Therefore, it is crucial to take time to start this journey with young children by gently suggesting feelings they may have or thoughts so as to put ‘pennies’ in the empty slot machine.

Then, when they are asked, as they will be in life, how they feel about something they can ‘pay out’ with a response that they feel and understand. This in time will also give them the ability to empathise and understand that others have a mind and a set of feelings too.

Practitioners can gently suggest without jumping in too soon, “I saw what happened with you and Alfie, I wondered how you were feeling about it?

(Pause for child to respond), I was thinking that maybe you felt anxious, sad, confused etc.?”

Pennies are put in so they can later be ‘paid out’. Thinking can be expanded and built on once the child begins to feel that it is safe for them to look inwards as well as outwards. The practitioner is there to support them in doing this.

Traumatised children will often present as ‘falsely fierce’, fearless and overly confident.

Life experience has taught them this is how to survive and it needs an attentive, focused practitioner to pick up the subtle signals they throw out that all is not as it seems. These children do not have the ability to think things through, but are often only able to react on impulses to survive, as that is what has got them this far in their difficult lives.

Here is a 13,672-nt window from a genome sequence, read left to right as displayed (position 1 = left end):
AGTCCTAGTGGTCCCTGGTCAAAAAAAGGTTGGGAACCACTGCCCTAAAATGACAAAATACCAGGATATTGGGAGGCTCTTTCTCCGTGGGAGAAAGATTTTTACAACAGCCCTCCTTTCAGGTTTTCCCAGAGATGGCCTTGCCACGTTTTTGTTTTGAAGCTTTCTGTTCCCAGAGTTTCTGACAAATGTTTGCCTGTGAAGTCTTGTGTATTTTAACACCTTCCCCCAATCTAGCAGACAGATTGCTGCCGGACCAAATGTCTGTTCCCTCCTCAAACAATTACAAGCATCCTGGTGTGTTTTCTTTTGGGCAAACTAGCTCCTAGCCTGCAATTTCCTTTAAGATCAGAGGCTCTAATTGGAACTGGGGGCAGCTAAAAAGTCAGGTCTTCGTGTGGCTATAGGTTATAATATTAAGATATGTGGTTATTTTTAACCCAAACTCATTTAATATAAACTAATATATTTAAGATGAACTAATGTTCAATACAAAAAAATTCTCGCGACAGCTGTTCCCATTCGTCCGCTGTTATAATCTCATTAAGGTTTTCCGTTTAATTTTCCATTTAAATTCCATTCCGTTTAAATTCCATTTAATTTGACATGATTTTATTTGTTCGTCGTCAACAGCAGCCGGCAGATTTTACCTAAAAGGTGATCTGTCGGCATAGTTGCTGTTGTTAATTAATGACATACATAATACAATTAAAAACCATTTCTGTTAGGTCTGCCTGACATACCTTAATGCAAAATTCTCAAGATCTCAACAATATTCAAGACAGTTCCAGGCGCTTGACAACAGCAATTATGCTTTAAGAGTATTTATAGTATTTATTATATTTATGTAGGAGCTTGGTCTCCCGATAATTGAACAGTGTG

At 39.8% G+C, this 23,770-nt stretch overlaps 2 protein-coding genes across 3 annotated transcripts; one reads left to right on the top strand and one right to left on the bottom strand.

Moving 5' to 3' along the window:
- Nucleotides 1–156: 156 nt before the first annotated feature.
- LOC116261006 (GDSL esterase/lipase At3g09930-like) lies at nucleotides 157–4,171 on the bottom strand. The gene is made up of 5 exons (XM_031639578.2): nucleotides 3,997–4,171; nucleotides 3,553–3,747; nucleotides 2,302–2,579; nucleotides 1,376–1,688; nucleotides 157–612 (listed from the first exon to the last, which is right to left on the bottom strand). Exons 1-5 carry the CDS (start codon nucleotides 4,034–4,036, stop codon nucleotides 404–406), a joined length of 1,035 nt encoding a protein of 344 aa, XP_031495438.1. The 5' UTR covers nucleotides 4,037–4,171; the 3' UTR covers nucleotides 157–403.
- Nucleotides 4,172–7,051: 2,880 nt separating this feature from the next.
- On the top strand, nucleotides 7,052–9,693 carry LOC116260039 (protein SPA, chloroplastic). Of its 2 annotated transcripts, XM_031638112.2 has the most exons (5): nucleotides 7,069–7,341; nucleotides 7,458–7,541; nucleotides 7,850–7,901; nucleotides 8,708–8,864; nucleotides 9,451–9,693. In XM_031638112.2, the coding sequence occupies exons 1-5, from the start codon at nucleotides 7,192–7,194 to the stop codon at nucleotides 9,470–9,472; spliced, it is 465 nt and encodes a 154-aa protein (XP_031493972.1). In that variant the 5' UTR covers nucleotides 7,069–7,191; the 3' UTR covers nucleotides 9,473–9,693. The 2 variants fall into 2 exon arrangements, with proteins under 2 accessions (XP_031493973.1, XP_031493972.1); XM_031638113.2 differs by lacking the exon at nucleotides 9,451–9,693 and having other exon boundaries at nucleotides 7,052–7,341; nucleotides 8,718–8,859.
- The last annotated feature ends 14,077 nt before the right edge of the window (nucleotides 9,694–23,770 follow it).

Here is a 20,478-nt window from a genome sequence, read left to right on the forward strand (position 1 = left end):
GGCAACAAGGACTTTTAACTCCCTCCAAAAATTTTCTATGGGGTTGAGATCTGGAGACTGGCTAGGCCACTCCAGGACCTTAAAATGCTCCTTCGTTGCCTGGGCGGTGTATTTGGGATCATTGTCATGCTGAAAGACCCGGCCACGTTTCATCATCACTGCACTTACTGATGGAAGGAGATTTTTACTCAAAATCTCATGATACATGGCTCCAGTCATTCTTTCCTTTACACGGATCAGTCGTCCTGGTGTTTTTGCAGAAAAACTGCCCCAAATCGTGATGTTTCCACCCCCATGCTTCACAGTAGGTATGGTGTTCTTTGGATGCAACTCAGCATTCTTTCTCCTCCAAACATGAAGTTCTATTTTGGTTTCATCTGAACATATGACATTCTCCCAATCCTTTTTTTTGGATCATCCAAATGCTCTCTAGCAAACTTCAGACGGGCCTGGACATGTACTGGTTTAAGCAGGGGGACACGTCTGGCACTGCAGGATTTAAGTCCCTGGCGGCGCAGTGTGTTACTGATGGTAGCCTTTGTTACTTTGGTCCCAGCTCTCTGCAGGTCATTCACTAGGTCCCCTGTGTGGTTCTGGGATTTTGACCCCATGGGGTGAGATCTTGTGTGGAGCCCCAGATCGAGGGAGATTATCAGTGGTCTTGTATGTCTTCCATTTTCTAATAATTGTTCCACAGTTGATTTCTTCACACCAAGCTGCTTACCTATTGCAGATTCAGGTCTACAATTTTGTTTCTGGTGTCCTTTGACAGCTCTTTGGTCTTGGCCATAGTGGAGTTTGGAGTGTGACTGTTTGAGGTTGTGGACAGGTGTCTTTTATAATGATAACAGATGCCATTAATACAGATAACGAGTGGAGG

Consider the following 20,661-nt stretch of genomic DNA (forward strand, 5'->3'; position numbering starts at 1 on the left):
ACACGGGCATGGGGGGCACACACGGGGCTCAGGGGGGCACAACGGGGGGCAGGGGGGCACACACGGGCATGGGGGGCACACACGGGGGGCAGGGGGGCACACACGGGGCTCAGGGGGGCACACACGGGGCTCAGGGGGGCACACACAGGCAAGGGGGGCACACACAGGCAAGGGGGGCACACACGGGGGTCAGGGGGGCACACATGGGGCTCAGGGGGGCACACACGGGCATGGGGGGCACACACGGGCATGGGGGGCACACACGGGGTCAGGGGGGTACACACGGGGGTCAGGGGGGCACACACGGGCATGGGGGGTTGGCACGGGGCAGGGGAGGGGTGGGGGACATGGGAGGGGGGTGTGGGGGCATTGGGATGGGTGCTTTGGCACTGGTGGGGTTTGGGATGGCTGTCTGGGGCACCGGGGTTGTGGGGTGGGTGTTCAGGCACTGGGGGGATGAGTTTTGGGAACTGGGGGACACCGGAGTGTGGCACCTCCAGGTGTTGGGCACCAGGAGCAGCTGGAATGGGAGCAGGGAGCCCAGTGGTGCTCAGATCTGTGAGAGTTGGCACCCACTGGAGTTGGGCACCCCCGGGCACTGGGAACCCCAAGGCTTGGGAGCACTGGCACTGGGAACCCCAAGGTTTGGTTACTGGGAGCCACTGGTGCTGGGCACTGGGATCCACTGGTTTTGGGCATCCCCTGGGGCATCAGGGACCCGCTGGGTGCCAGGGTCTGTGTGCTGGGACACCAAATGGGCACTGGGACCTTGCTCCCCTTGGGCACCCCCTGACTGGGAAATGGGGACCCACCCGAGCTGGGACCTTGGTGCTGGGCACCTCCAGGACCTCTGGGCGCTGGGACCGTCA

‘Sustained shared thinking’ seems to be the first step in offering a much needed ‘attachment figure’ to children who have lived through trauma and the importance of this is inestimable!

More insight into, and understanding of, how parenting is affected by trauma, such as domestic violence, can be found during my training in Bristol in September.

Click here for my Tuning In Beyond Trauma Training

click here for information about Colette Winters training

About Jane Evans:

I have extensive experience of direct work with parents, carers, children and professionals who have been faced with the effects of trauma, such as domestic violence and abuse, child safeguarding issues, substance dependency, homelessness, mental illness, learning difficulties, school non-attendance and loss.

The families and professionals taught me that a different approach to supporting parents and carers was needed and that it had to be about emotional intelligence and empathy so this has been the corner stone for the parenting programmes, professional’s training, 1:1 parenting and consultancy work which I now offer.

Email: janeevans61@hotamail.co.uk
Phone: 07946318404
Twitter:JaneEvans @janeparenting
http://parentingposttrauma.co.uk/

My new online course on Sustained Shared Thinking is now available. You can get it at a special price here…
>> The Sustained Shared Thinking Online Course <<

And to read my ultimate guide to Sustained Shared thinking, click here:

>> The Ultimate Guide To Sustained Shared Thinking <<